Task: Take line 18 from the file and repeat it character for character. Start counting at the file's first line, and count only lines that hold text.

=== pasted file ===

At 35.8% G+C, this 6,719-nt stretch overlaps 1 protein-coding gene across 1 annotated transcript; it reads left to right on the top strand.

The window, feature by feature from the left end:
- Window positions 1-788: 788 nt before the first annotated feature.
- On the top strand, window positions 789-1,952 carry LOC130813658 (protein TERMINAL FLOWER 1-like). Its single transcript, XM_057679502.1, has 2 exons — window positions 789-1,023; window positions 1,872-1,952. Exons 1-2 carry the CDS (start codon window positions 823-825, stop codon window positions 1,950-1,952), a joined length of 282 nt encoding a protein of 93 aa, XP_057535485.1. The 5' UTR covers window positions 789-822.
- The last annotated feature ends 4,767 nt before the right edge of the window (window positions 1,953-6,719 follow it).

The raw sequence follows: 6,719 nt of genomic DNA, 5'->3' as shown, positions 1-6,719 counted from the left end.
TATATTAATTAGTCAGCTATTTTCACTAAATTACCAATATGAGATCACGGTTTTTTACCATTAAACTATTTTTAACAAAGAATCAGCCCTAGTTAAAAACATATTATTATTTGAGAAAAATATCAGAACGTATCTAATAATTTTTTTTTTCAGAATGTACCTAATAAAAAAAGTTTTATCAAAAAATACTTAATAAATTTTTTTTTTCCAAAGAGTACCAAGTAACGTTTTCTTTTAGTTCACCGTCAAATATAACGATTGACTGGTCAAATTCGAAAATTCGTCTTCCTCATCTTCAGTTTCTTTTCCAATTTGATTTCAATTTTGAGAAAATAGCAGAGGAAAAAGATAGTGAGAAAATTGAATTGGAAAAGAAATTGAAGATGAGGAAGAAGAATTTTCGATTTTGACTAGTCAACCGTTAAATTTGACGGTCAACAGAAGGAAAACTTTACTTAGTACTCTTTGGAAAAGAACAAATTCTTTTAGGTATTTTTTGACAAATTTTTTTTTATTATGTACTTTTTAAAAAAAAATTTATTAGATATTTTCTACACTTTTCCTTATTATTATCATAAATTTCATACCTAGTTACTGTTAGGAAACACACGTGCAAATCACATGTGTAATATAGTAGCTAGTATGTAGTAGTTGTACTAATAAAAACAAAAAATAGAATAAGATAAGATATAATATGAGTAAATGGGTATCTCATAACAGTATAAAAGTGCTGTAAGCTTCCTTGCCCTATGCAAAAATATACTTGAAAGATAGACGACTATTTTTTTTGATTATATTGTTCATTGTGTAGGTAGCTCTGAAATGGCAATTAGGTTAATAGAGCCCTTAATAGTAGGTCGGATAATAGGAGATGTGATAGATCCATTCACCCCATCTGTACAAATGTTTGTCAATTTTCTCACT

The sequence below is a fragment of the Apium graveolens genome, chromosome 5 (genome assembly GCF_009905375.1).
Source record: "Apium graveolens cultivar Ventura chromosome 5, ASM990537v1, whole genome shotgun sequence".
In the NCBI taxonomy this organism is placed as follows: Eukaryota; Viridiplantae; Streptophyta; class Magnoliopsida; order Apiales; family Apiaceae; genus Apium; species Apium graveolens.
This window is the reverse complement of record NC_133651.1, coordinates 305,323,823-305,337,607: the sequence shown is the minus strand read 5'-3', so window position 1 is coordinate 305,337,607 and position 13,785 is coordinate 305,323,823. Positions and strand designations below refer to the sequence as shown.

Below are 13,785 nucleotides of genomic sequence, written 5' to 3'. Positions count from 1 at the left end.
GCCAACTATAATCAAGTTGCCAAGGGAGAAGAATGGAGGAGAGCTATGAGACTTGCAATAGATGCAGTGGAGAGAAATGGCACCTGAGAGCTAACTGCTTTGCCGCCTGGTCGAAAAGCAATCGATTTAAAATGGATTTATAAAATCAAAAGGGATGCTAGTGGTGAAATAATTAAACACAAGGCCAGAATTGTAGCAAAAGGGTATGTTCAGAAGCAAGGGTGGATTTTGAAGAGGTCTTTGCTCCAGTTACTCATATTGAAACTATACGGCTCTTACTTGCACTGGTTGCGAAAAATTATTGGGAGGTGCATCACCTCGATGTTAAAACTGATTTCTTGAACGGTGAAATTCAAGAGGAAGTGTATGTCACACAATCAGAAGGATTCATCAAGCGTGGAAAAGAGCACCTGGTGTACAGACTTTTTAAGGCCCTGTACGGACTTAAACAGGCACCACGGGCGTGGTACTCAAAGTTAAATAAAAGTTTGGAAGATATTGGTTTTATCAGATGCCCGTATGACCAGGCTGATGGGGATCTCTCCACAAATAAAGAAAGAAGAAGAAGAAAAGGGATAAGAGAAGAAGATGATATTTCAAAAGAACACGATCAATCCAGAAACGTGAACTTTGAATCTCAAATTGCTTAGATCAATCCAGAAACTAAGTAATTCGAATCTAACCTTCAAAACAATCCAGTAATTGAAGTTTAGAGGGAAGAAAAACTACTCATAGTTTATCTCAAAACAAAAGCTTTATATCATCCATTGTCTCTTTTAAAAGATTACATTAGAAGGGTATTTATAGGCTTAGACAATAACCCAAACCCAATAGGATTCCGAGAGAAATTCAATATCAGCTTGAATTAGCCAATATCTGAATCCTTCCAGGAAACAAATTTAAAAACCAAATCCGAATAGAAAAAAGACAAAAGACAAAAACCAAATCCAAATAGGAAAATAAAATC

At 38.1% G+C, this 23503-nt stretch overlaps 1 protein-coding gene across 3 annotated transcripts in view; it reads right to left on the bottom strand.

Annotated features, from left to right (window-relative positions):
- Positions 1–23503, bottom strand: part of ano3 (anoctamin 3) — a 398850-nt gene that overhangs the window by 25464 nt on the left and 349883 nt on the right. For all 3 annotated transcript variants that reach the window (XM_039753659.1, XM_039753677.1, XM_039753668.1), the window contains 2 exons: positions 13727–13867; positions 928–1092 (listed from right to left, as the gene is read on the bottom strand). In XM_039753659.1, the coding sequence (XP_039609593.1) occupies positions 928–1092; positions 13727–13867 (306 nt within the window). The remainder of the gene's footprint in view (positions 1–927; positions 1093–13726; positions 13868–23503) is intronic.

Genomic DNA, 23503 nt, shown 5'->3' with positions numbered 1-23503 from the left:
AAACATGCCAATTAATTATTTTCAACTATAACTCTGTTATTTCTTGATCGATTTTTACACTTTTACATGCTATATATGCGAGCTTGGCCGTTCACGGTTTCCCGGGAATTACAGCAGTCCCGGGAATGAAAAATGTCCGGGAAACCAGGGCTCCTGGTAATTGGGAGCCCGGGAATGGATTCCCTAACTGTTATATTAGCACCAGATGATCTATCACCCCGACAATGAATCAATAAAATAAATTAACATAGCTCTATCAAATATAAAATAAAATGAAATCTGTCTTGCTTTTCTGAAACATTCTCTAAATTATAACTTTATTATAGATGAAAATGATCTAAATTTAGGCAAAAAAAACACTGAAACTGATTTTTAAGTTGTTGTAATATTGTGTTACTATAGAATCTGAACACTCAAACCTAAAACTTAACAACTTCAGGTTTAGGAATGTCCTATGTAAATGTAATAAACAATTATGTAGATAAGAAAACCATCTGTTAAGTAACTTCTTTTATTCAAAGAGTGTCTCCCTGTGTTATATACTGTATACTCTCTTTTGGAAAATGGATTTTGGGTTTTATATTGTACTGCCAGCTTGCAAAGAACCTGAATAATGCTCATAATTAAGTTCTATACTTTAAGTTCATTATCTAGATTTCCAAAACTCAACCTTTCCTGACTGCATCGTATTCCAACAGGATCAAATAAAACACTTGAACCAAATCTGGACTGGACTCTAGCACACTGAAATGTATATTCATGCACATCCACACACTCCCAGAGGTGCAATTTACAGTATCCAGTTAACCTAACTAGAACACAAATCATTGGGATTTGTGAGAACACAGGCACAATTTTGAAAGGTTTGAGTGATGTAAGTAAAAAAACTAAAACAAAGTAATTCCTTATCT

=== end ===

AAACATGCCAATTAATTATTTTCAACTATAACTCTGTTATTTCTTGATCGATTTTTACACTTTTACATGCTATATATGCGAGCTTGGCCGTTCACGGTTTCCCGGGAATTACAGCAGTCCCGGGAATGAAAAATGTCCGGGAAACCAGGGCTCCTGGTAATTGGGAGCCCGGGAATGGATTCCCTAACTGTTATATTAGCACCAGATGATCTATCACCCCGACAATGAATCAATAAAATAAATTAACATAGCTCTATCAAATATAAAATAAAATGAAATCTGTCTTGCTTTTCTGAAACATTCTCTAAATTATAACTTTATTATAGATGAAAATGATCTAAATTTAGGCAAAAAAAACACTGAAACTGATTTTTAAGTTGTTGTAATATTGTGTTACTATAGAATCTGAACACTCAAACCTAAAACTTAACAACTTCAGGTTTAGGAATGTCCTATGTAAATGTAATAAACAATTATGTAGATAAGAAAACCATCTGTTAAGTAACTTCTTTTATTCAAAGAGTGTCTCCCTGTGTTATATACTGTATACTCTCTTTTGGAAAATGGATTTTGGGTTTTATATTGTACTGCCAGCTTGCAAAGAACCTGAATAATGCTCATAATTAAGTTCTATACTTTAAGTTCATTATCTAGATTTCCAAAACTCAACCTTTCCTGACTGCATCGTATTCCAACAGGATCAAATAAAACACTTGAACCAAATCTGGACTGGACTCTAGCACACTGAAATGTATATTCATGCACATCCACACACTCCCAGAGGTGCAATTTACAGTATCCAGTTAACCTAACTAGAACACAAATCATTGGGATTTGTGAGAACACAGGCACAATTTTGAAAGGTTTGAGTGATGTAAGTAAAAAAACTAAAACAAAGTAATTCCTTATCT